Thought for the Day: We are Family

In the style of my Lent Book Opening our Lives and Advent Book Real God in the Real World, I will be sharing occasional “thoughts for the day” on various subjects on this blog. Hope you enjoy.

Recently, I visited the ancient monument of Stonehenge for the first time. It is tempting to think we have nothing to do with the Neolithic Stone Age people who erected this huge stone circle, as we message friends on smart phones, catch up with world news on TV screens, and eat exotic foods shipped from faraway places. But, in reality, our emotions and feelings, along with the challenges that we face, are not unique to us in the twenty-first century. As I stood on that Wiltshire plain, with countless tourists who had travelled from different corners of the world, I felt there was a deep connection between the primitive, ancient people who erected these sacred stones and us modern, ethnically-diverse pilgrims who were standing with our backs to the monument taking selfies. All division and differences seemed to melt away. It didn’t matter that the Neolithic people with their seemingly-primitive ways lacked modern education and technological know-how, just as it didn’t matter that the tourists had different skin complexions and were speaking different languages. Rather, something drew me to recognising a connection between all people, past and present, spanning different eras and different parts of the world. It is that same oneness with others that I feel as I approach the altar each week during the communion service.

Yet, with increasing tensions and divisions in today’s world, our common humanity is too often ignored and overlooked. Academics talk about the neo-tribalism of recent years. We are told that communities are breaking down, with fewer and fewer people knowing their neighbours, fewer people joining clubs and societies, and church attendance dropping sharply. On top of that, people, it seems, are becoming more focused on what separates us than what we have in common and so are banding into new tribes that are far more antagonistic to others than they have been in the past. Rather than local, inclusive communities, we are organising ourselves into new “in groups” and “out groups”. This is neo-tribalism – there’s “us” and “them”, and, of course, we are always right and they are always wrong, whether it’s atheism and belief, Labour and Conservative, Republican and Democrat, Leave and Remain, or pro-vaccine and anti-vaccine. As our natural longing for belonging has lessened in our local communities, these new polarised groupings have become toxic and destructive as we look down on those who look, dress, think, or behave differently from us.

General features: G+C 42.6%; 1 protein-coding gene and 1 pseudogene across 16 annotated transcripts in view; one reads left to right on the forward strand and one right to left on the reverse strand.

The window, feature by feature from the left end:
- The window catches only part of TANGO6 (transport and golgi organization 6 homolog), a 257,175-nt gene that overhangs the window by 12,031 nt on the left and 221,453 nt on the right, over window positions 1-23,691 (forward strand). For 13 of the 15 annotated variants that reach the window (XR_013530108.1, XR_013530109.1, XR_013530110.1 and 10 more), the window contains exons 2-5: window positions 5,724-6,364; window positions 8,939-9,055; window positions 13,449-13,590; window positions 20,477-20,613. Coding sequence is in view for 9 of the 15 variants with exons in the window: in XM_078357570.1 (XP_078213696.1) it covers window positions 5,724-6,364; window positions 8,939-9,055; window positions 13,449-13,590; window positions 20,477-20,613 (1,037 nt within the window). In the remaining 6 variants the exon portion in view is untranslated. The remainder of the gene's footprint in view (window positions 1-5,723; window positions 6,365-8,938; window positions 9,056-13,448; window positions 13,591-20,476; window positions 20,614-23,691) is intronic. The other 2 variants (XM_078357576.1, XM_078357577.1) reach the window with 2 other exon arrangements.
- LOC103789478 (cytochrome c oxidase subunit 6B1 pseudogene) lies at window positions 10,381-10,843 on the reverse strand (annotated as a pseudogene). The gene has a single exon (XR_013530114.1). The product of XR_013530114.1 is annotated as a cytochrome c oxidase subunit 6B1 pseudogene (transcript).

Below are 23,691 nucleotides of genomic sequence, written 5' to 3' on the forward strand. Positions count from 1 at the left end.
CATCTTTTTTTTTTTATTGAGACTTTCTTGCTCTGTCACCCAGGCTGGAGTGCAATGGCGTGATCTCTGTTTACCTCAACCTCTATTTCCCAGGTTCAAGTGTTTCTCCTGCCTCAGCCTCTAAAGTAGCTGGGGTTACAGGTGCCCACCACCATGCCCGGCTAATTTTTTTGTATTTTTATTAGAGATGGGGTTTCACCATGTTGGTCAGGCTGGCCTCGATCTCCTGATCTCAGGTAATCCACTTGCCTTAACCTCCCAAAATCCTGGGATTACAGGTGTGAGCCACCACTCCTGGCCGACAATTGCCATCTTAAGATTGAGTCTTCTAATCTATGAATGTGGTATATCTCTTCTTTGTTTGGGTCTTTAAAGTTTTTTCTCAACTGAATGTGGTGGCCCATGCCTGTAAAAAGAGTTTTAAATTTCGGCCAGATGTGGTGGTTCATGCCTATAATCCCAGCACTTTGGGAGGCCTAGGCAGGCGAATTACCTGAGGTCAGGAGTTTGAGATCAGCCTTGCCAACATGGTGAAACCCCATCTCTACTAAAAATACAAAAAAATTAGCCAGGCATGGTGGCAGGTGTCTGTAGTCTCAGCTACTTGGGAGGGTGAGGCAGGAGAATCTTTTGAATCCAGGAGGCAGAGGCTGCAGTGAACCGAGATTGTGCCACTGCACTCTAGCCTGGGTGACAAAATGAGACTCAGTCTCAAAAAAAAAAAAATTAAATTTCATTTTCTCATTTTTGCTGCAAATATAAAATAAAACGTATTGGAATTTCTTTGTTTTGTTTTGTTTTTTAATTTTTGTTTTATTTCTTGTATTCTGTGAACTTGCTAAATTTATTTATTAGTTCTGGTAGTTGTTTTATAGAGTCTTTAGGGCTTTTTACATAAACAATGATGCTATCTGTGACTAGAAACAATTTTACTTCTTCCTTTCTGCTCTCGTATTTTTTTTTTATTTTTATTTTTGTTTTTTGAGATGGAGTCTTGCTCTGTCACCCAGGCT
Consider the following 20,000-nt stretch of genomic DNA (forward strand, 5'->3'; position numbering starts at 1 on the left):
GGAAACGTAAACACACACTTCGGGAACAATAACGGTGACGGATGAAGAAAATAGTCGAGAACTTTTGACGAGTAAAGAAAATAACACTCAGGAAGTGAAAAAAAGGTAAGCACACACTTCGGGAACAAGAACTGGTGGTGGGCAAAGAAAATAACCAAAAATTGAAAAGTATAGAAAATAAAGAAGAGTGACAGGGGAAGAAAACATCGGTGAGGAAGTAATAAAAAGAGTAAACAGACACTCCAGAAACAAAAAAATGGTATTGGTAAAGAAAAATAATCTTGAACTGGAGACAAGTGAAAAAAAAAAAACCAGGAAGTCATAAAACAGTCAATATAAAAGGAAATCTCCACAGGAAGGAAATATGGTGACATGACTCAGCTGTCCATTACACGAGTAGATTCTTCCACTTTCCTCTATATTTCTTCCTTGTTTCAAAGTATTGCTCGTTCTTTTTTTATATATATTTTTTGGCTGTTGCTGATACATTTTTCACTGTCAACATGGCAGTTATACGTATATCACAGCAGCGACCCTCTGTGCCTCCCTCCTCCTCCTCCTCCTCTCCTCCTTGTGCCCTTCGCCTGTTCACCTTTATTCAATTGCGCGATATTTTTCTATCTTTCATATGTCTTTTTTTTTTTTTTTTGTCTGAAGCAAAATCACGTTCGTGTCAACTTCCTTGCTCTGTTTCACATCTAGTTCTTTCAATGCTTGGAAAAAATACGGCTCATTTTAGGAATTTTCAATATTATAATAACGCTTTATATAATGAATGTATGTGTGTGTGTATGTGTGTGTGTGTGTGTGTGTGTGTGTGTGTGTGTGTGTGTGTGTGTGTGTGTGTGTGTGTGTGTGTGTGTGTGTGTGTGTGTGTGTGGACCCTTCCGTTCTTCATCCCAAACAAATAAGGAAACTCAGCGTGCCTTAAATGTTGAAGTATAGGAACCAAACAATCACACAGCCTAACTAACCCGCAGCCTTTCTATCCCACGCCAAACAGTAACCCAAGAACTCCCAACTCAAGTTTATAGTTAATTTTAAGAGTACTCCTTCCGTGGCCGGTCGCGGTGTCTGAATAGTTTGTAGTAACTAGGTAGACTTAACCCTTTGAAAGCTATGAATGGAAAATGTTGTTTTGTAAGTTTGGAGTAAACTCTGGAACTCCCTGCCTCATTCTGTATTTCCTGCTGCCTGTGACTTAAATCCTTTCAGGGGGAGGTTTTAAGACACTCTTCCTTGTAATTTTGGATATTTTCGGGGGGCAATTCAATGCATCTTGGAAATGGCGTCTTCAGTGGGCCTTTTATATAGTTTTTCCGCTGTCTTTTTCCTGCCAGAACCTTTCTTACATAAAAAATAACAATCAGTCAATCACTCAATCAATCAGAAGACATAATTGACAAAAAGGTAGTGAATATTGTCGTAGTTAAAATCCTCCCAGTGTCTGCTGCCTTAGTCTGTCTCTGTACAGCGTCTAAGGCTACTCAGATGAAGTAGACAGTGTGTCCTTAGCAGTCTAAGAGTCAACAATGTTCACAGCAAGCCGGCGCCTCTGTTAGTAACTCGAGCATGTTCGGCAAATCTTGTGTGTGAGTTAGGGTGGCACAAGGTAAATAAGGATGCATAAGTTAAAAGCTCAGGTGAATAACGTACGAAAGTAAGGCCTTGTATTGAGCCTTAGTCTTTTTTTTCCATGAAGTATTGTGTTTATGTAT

For Christians, though, our faith is a sharp reminder that all these divisions are human constructs that mean very little in the light of God’s eternal kingdom. While we can celebrate our differences in his kingdom, it is ultimately a kingdom of unity, parity, and equality. This is one of the powerfully beautiful things about the meal that Jesus left us. When we walk up to receive communion, we are challenged to remember that we are all loved and equal – we have one Father and we are brothers and sisters under one kingship.

Some of those at the altar rail with us may be our close friends, but others may well irritate or annoy us. Some may have similar interests and attitudes to us, but others will be very different characters. Some will have overflowing bank accounts, but others will be having sleepless nights about the cost-of-living crisis. Some will be single, some will have partners, some will be married, some will be widowed. Some will be young, some will be old, some will have different colour complexion to ours, some will have a different sexuality. Some will have conflicting political views to ours, others will have never voted. Some will thrive in the company of people, but others will be desperate to get home for some peace and quiet. Some will be fit and healthy, but others will be battling with pain daily. Some will have a naturally joyful disposition, but others will be struggling simply to force a smile.